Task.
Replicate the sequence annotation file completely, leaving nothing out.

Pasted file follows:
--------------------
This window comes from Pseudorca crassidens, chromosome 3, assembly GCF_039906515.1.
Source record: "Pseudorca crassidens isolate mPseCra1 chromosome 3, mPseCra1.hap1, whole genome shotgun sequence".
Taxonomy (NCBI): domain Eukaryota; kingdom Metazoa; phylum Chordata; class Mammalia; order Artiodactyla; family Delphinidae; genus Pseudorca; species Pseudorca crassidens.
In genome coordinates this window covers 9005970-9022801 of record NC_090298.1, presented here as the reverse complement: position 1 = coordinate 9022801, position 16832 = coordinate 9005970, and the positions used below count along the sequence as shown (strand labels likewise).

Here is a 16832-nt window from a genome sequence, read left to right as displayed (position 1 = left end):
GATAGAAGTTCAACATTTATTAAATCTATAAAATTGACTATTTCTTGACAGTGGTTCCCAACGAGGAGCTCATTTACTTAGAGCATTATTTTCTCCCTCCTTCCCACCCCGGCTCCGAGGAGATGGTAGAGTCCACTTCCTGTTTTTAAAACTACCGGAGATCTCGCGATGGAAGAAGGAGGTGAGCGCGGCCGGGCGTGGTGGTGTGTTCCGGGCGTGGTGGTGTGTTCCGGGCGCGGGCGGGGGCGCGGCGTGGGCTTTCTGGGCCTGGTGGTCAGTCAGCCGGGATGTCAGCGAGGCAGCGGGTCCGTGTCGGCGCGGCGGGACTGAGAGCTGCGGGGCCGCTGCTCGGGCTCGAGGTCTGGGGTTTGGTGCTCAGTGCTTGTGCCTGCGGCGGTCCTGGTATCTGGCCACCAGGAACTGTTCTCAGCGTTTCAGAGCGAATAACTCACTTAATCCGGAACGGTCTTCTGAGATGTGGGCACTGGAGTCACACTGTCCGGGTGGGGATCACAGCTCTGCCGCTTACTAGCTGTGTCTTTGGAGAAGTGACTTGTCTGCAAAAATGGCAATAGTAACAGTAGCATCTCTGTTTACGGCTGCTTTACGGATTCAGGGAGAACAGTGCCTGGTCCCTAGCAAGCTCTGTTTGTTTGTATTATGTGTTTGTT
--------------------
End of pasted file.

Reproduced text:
This window comes from Pseudorca crassidens, chromosome 3, assembly GCF_039906515.1.
Source record: "Pseudorca crassidens isolate mPseCra1 chromosome 3, mPseCra1.hap1, whole genome shotgun sequence".
Taxonomy (NCBI): domain Eukaryota; kingdom Metazoa; phylum Chordata; class Mammalia; order Artiodactyla; family Delphinidae; genus Pseudorca; species Pseudorca crassidens.
In genome coordinates this window covers 9005970-9022801 of record NC_090298.1, presented here as the reverse complement: position 1 = coordinate 9022801, position 16832 = coordinate 9005970, and the positions used below count along the sequence as shown (strand labels likewise).

Here is a 16832-nt window from a genome sequence, read left to right as displayed (position 1 = left end):
GATAGAAGTTCAACATTTATTAAATCTATAAAATTGACTATTTCTTGACAGTGGTTCCCAACGAGGAGCTCATTTACTTAGAGCATTATTTTCTCCCTCCTTCCCACCCCGGCTCCGAGGAGATGGTAGAGTCCACTTCCTGTTTTTAAAACTACCGGAGATCTCGCGATGGAAGAAGGAGGTGAGCGCGGCCGGGCGTGGTGGTGTGTTCCGGGCGTGGTGGTGTGTTCCGGGCGCGGGCGGGGGCGCGGCGTGGGCTTTCTGGGCCTGGTGGTCAGTCAGCCGGGATGTCAGCGAGGCAGCGGGTCCGTGTCGGCGCGGCGGGACTGAGAGCTGCGGGGCCGCTGCTCGGGCTCGAGGTCTGGGGTTTGGTGCTCAGTGCTTGTGCCTGCGGCGGTCCTGGTATCTGGCCACCAGGAACTGTTCTCAGCGTTTCAGAGCGAATAACTCACTTAATCCGGAACGGTCTTCTGAGATGTGGGCACTGGAGTCACACTGTCCGGGTGGGGATCACAGCTCTGCCGCTTACTAGCTGTGTCTTTGGAGAAGTGACTTGTCTGCAAAAATGGCAATAGTAACAGTAGCATCTCTGTTTACGGCTGCTTTACGGATTCAGGGAGAACAGTGCCTGGTCCCTAGCAAGCTCTGTTTGTTTGTATTATGTGTTTGTT